FIG. 6 is a schematic flowchart showing a conversion process from expressive text to speech with non-verbal characteristics, according to a preferred embodiment of the present invention.

DETAILED DESCRIPTION OF PREFERRED EMBODIMENTS

Reference is now made to FIG. 1, which is a schematic diagram of a conversion system 10 for converting between speech and text, according to a preferred embodiment of the present invention. A microphone 12 receives speech from a user 14 of system 10, and converts the speech to a corresponding electrical audio signal, by methods known the art. The electrical signal is transmitted by cable or over-the-air to a speech/text processor 16. Processor 16 preferably comprises an industry-standard personal computer having software for performing analyses of speech and/or text as described hereinbelow. The software may be conveyed to processor 16 over a network, or alternatively, it may be supplied in tangible form, for example, on CD-ROM. Alternatively, processor 16 comprises one or more custom or semi-custom or standard devices, or a combination of these devices, which are capable of performing the required analyses of speech.

Processor 16 performs the speech analyses to generate text corresponding to the speech received from microphone 12. In addition, the processor analyzes non-verbal characteristics of the speech. Such non-verbal characteristics include, but are not limited to, the speed, pitch, and volume of the speech. Processor 16 identifies the non-verbal characteristics with corresponding format characteristics of the text, and associates the generated format characteristics with the text. Text with associated format characteristics corresponding to non-verbal characteristics of speech is herein termed expressive text.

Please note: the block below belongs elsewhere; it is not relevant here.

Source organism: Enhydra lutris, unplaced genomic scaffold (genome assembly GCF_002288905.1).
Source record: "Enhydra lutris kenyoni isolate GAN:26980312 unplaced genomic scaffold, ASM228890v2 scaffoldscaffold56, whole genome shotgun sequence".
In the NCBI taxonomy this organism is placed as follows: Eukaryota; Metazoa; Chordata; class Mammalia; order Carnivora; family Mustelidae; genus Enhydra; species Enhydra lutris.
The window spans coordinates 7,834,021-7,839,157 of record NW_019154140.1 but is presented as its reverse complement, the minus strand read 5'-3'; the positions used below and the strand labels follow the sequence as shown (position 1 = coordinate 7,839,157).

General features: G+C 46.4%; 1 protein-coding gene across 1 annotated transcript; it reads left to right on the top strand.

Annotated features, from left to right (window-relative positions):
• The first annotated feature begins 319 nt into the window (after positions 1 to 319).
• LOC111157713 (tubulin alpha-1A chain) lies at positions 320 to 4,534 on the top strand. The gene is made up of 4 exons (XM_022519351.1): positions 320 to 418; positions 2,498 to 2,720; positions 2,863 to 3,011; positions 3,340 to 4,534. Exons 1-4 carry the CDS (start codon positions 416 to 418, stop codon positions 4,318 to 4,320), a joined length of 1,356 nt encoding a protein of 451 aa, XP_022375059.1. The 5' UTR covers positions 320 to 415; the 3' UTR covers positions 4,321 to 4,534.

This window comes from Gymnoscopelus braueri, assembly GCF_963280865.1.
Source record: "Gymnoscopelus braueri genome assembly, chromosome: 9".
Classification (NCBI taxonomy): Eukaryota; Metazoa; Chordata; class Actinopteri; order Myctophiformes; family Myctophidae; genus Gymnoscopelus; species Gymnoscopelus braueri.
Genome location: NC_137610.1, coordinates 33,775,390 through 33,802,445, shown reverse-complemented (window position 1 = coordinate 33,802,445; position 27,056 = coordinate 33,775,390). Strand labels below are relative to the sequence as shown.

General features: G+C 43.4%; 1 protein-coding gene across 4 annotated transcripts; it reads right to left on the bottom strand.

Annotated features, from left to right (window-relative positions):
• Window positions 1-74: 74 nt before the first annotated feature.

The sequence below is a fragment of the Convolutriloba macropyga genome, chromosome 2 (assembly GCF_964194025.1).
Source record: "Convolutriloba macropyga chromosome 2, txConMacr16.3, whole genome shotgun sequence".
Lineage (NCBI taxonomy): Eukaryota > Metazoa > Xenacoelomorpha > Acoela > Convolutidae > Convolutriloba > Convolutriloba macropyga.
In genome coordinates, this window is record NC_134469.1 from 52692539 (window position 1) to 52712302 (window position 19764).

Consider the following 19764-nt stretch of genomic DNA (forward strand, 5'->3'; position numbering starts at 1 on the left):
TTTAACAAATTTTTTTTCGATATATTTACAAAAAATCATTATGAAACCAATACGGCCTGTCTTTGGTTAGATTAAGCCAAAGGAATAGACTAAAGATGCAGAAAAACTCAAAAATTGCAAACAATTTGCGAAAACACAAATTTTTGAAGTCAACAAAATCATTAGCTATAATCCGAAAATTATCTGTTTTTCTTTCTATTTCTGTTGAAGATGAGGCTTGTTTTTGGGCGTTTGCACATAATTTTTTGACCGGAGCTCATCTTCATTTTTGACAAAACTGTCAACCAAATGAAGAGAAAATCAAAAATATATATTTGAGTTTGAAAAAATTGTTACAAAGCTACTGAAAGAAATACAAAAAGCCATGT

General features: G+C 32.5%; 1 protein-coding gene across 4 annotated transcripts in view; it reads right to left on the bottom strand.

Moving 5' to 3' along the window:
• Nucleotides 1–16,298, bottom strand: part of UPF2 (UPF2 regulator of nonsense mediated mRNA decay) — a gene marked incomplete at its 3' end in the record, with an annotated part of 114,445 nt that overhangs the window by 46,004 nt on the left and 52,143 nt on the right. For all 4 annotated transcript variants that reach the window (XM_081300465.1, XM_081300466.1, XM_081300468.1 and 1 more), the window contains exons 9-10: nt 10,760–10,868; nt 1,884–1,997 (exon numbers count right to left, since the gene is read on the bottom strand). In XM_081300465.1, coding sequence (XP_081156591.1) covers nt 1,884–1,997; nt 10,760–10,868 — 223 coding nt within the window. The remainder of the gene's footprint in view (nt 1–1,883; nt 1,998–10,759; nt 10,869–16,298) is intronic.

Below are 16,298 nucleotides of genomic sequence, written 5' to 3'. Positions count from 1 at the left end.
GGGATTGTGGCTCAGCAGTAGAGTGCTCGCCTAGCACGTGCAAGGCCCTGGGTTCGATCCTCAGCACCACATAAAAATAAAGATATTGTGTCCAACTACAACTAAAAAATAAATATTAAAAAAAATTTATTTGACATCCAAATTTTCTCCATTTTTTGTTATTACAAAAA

After generating expressive text corresponding to the speech, processor 16 preferably encodes the expressive text as marked-up text, most preferably using a standard text markup language such as HTML (hypertext markup language). Processor 16 acts as a transmitter, and transmits the marked-up text to a receiver 22 such as a Personal Digital Assistant (PDA) which is able to decode and output the marked-up text as expressive text. Alternatively or additionally, processor 16 transmits the expressive text to a device which is able to receive the expressive text directly. Optionally, the received expressive text is converted back to speech with non-verbal characteristics corresponding to the characteristics of the expressive text, by a speech synthesizer using the conversion method described below. Further optionally, processor 16 transmits the expressive text to a printer 18, which produces a hardcopy 20 of the expressive text.